Many of those convicted of driving under the influence wonder if it is possible to get the offense expunged from their record after a certain period of time. This is especially true of one-time offenders who do not want a DUI conviction distorting others' perception of them when applying for jobs, schooling or scholarships, for example. Eradicating a DUI, especially those which were isolated incidents, after a number of years is an appealing prospect, however - while there are certain legal avenues to ‘restrict' one's record, a DUI can never be effectively expunged/erased in the state of Georgia. It will always be visible, at least to some parties. Hoping citizens would not confuse expungement with total erasure, Georgia law refers to expungement as ‘records restriction,' implying that viewership of the offense is restricted but the offense is not removed from the record.
A DUI conviction is no small matter. In the aftermath of the case which may have been costly and time-consuming, you are forced to explain to family and friends why may no longer have a license; you may have to take pains to arrange alternative transportation for yourself. When applying to new jobs or other opportunities, you are forced to explain the circumstances of an unfortunate DUI conviction to a potential new employer. The implications can be devastating and at times humiliating. Financially, a DUI conviction can hurt as well, seeing as car insurance rates go up exponentially afterward.
Despite the consequences of a DUI, nothing can be done totally remove the offense from your record. If you plead guilty to any offense or are found guilty in a court of law by judge or jury, the offense may never be expunged/erased from your record. Essentially, a DUI conviction is forever and you cannot change that. However, you can change who has access to viewing this conviction. This is done by applying for a records restriction and is the closest option to expungement. If you are ever arrested or charged with any offense in the future, law enforcement will be able to view your DUI conviction and it may be used against you by a prosecutor who wishes to show a pattern of misconduct. With these everlasting implications of a convicted DUI, it is critical that you seek out an experienced Roswell DUI Attorney to handle your case immediately after you are charged. The right legal representation can be the difference between contending with a lifelong conviction or seeing a dismissed charged wiped off your record. Roswell Alpharetta DUI attorney Richard Lawson is informed by over two decades of experience in the courtroom, fighting DUI charges and upholding the rights of his clients. If you have been charged with driving under the influence, be proactive in securing competent legal representation. Time is of the essence in these cases; contact Richard Lawson immediately for a free consultation.
'Look back' Period Misconceptions
Some people are aware of the so-called 'look back period' of DUI convictions for the purposes of DUI sentencing. When sentencing an offender, the prosecution will consider any past DUIs within a 5 or 10 year period, depending on the jurisdiction. Some mistakenly believe that DUIs outside of this 5 or 10 year period are effectively ‘expired' from their record because they may not be considered in sentencing a new DUI. This is not the case at all. Lookback periods have absolutely nothing to do with expungement. They are meant to formally enhance the punishment for those who receive a certain number of convictions in a 5 or 10 year period. Even if a DUI conviction exceeds the terms of a look back period, it may still be informally considered in the individual's sentencing. If you have a DUI more than 5 or 10 years old and have never sought records restriction, do not assume that your DUI is no longer visible on your record. You must take the steps required to restrict it from general view however you will never ‘destroy' it.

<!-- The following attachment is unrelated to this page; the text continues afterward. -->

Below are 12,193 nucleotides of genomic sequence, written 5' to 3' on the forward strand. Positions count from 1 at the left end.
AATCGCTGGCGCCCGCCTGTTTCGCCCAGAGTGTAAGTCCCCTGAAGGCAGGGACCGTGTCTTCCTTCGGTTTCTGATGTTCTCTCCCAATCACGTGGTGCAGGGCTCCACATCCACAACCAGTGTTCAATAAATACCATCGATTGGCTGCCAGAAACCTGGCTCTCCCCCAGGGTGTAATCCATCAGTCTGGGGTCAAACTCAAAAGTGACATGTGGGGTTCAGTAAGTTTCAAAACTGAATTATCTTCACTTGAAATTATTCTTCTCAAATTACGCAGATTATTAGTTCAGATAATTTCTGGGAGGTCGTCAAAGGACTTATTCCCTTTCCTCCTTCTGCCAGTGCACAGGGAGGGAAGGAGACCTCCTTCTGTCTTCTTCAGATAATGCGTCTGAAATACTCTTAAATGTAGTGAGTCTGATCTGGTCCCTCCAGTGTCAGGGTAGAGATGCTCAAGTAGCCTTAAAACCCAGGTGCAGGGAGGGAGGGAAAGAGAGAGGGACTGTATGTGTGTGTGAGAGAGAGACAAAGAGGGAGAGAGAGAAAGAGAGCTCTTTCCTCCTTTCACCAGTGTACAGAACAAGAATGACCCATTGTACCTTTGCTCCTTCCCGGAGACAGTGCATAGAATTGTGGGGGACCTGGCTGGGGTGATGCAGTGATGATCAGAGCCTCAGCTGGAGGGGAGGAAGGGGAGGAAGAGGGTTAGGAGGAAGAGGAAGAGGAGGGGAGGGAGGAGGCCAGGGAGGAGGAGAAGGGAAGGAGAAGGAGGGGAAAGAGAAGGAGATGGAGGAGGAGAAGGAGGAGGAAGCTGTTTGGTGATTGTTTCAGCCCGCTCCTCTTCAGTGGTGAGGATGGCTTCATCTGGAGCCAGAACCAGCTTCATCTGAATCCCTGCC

Proposed Changes to the Expungement Policy
Representative Culver Kidd proposed a bill in 2012 that would change this policy toward DUI expungement. One-time DUI offenders would've been allowed to expunge the offense if they did not receive any traffic infractions for five years. This bill did not pass.
Can my DUI be pardoned?
It is generally not possible to obtain a pardon for a DUI conviction. Unlike other states, the governor of Georgia does not have the power to grant pardons. This power rests exclusively with the Georgia Pardon and Parole Board. Their policy allows them to consider only felony convictions
Expunging a Dismissed Charge
As mentioned, a dismissed case can be expunged but additional steps must be taken in order to expunge. If you are charged with DUI, but the case is ultimately dismissed or you complete a diversion program, consult with your DUI attorney about the steps necessary to remove the dismissed charge from your record. If you do not do so, the arrest and charge will remain on your record but with the word ‘dismissed' beside it.
If you have been charged with a DUI, it is crucial that you do not simply plead guilty to the charges without understanding that it can remain on your criminal record forever. An Alpharetta DUI Attorney will work to get your DUI charges reduced to a lesser offense. Contact our office today for your free consultation.